Games Update and MAGFest 2020
Going forward, I want to consolidate the online presence of the games I make, so I'm going to use this blog and website as the center of all information regarding my games Alter Arms, BLOCKBUSTER!: A Movie-Making RPG and the new Skrap Packs, my deck-building RPG.
I ran demos of my games at MAGFest 2020 this past weekend to a very positive response from players. I was asked multiple times when these games could be purchased, which has made it clear to me that I have to focus on publication going forward.
A role playing game based on tokusatsu (Japanese transforming super hero) shows: players acquire and use new forms and powers to face challenging enemies and grow even stronger.
A major mechanic of Alter Arms is using a character's player-created gimmick to creatively solve problems. Some players don't always approve of their usage though.
The game with the most demos from this past weekend is tied between Alter Arms and Skrap Packs. I believe I've improved on the demo scenario that players are given at these events and want to put it in the finished version to help the game master (GM) and players ease into the system.
The demo has players start as their human selves before they get access to their transformations and powers, easing them into the basic mechanics of the game. As they play, they earn their transformations and are slowly introduced to more complex mechanics.
At this point, Alter Arms has been reviewed by some of my fellow game developers and I want to work on getting a version out I can send to players not familiar with the system so I can get feedback.
A role playing game inspired by deck-building games: cards represent different items in the world, and players face challenges by finding creative uses for the tools they have, or creating new ones all together.
Players examine a demo story card for Skrap Packs.
I ran demos of Skrap Packs pretty much all day on Saturday. By far it is the easiest game to explain to players and run.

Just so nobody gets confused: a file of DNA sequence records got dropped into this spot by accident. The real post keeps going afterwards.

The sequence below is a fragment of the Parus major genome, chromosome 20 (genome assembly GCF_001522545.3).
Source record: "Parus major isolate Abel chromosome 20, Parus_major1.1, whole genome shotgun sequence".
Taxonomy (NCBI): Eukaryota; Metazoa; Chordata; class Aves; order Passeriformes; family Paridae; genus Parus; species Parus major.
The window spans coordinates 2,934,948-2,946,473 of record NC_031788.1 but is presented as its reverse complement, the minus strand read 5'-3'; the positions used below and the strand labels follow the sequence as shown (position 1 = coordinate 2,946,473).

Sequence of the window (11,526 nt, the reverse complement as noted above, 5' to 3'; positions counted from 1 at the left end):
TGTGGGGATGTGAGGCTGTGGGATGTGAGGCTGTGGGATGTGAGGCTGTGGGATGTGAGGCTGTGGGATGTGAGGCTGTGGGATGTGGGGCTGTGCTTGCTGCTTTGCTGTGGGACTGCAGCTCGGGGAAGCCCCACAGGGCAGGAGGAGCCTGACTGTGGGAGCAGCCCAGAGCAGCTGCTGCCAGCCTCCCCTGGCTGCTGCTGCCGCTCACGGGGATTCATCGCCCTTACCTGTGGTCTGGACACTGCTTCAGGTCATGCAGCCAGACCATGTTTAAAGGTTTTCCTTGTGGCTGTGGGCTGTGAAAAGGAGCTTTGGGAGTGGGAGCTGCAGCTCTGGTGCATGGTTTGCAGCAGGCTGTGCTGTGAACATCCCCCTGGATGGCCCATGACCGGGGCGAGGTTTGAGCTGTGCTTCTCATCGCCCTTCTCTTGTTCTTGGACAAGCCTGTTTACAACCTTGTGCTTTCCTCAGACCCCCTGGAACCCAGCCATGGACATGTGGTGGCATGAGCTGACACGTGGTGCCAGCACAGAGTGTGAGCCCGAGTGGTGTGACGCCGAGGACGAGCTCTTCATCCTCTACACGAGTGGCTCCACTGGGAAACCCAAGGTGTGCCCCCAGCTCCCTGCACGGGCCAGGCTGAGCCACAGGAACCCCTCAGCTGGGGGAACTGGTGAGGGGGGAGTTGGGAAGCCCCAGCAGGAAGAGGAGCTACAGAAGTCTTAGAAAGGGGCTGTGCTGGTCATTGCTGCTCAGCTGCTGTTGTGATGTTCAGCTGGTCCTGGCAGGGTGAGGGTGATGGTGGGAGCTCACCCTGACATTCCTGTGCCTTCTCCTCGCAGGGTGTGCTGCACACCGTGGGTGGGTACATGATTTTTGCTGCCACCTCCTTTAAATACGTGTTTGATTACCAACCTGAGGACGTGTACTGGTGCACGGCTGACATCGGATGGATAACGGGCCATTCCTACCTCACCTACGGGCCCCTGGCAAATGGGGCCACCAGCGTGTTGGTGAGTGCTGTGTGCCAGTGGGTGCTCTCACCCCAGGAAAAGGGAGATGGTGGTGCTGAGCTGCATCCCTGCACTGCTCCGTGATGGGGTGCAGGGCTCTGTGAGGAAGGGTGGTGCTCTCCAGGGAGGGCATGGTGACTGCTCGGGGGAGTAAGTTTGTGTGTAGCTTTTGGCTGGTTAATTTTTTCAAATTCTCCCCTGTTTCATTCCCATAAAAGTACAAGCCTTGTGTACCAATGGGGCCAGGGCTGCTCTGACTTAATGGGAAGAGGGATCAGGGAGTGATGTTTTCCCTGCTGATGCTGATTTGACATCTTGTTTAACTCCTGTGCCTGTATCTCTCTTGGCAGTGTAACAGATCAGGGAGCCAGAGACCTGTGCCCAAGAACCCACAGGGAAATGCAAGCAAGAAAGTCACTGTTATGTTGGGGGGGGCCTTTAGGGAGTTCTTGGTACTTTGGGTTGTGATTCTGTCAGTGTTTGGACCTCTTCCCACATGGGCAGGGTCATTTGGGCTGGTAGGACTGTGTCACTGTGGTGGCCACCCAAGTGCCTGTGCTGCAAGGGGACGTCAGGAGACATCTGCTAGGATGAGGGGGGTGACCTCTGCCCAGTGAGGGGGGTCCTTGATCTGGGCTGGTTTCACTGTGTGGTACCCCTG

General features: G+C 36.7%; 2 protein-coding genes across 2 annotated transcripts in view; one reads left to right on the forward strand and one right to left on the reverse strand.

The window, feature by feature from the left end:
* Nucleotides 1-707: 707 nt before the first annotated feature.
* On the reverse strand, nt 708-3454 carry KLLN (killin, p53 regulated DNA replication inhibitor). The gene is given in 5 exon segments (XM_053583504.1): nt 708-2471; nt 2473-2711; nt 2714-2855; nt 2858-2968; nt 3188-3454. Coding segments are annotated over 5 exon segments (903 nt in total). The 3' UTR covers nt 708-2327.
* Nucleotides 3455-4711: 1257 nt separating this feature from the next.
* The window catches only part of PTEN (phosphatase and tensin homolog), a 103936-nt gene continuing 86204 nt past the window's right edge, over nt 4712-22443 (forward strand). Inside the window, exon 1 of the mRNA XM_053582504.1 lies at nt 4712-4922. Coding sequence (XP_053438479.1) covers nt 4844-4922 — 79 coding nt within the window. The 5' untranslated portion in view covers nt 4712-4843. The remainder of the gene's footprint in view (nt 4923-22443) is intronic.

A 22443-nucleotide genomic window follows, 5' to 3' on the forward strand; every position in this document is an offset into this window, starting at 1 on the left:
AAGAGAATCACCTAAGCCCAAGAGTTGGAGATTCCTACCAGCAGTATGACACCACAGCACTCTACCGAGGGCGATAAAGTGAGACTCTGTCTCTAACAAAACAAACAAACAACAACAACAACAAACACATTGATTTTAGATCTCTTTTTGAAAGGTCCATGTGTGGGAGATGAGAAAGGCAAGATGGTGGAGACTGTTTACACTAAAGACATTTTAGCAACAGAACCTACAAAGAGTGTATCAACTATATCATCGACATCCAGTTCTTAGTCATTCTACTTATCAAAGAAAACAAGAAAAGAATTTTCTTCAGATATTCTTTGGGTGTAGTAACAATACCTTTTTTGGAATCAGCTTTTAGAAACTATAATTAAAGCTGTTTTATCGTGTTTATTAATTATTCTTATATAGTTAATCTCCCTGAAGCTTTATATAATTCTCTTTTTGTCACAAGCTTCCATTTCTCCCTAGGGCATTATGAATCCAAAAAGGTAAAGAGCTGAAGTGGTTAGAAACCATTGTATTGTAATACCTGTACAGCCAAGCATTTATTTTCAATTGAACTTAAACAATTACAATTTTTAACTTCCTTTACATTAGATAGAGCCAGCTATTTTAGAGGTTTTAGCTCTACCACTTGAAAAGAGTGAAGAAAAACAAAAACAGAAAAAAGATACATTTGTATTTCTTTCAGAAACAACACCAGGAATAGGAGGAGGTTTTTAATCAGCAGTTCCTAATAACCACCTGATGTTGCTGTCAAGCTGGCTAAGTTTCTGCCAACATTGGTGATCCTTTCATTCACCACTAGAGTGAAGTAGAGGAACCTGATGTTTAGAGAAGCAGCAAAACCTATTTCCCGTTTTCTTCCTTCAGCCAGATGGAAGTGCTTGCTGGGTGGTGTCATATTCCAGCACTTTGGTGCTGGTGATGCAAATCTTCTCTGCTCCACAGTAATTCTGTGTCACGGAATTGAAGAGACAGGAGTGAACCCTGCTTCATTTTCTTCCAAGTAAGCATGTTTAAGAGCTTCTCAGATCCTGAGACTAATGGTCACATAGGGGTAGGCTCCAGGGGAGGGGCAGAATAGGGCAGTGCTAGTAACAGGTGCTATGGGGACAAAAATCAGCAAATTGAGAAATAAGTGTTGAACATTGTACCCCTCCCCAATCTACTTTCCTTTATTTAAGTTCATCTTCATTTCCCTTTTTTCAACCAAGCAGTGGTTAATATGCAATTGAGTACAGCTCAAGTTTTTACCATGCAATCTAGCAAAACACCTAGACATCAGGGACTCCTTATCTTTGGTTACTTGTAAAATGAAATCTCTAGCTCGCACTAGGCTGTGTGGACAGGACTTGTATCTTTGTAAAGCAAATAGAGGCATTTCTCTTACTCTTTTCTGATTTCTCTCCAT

This time I tried out a new set of mechanics for character creation and story progression based on three different types of cards:
To create their characters, players are given 1 personal item card representing something of sentimental value (an old journal, a locket, an autographed photo of their childhood hero, etc.) along with 5 other random item cards (a swiss-army knife, a ballpoint pen, some duct tape) and must determine who their character is given the context of the situation they're put in. For this scenario: players are high school students at a graduation party in a cabin in the woods where the night takes a dangerous turn!
Players chose a name and a title; the title being the most important part because it helped determine what their character was capable of. For example: the "engineer nerd" was proficient with electronics, and was able to turn their MP3 player and a battery into a functional tazer!
The third kind of card is story cards, which represent unique items in the world that have significance to the plot. I used these to help generate the story. I knew the beginning of the story would have the players have to deal with a mysterious assailant, but didn't know who they were or what their motivations were. The assailant would drop a story card item that helped fill in this blank.
In one session, they dropped an energy weapon, which I used to craft a story about this being an attempted alien abduction. In another, the assailant dropped a mysterious wand covered in runes. One story even had them drop a security access card, turning this story into a delve into a secret lab under the cabin.
There was a tremendous response to this game, and I hope to publish it upon publication of Alter Arms.
BLOCKBUSTER!: A Movie-Making RPG
A game-masterless system where players take the role of actors fighting for creative control of a movie they're making up as they go.
The initial setup and the finale for a single-act film made by players during a demo of BLOCKBUSTER!
I learned recently that BLOCKBUSTER! is the game that requires the most buy-in from players; they must be willing to invest more time and effort into it than my other games due to its central mechanic being based on player interaction and improvisation.
Out of what I demoed of the game, players were very excited and were adamant about wanting to purchase it.
My biggest takeaway from this past weekend is that I really need to buckle down and complete my games. I realize that this won't allow me to demo as often, but I owe it to myself and the people who believe in me to get these out.